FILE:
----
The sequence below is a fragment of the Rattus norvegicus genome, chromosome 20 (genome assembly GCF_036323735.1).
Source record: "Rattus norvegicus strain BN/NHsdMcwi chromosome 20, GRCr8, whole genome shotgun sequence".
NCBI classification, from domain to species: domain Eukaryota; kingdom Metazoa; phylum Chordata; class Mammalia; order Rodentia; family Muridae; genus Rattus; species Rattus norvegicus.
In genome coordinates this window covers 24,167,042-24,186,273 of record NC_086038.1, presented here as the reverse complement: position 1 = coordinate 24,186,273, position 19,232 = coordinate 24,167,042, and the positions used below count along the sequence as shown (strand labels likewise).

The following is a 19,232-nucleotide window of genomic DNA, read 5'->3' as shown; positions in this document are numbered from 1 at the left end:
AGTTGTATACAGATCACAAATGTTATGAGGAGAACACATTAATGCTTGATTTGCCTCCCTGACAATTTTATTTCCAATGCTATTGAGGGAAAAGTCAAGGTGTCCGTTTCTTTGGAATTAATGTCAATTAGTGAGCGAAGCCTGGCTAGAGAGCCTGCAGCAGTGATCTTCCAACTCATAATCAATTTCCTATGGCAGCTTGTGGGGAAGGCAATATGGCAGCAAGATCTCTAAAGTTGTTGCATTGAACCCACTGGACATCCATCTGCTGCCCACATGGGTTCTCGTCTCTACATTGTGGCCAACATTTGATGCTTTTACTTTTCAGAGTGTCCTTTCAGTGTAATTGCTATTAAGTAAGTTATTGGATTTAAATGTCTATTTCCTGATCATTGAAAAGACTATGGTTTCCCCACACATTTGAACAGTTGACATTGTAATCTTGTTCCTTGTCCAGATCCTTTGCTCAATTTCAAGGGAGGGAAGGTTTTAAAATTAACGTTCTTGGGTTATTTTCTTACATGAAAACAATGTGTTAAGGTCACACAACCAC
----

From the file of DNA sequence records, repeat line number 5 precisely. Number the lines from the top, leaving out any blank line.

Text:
The following is a 19,232-nucleotide window of genomic DNA, read 5'->3' as shown; positions in this document are numbered from 1 at the left end: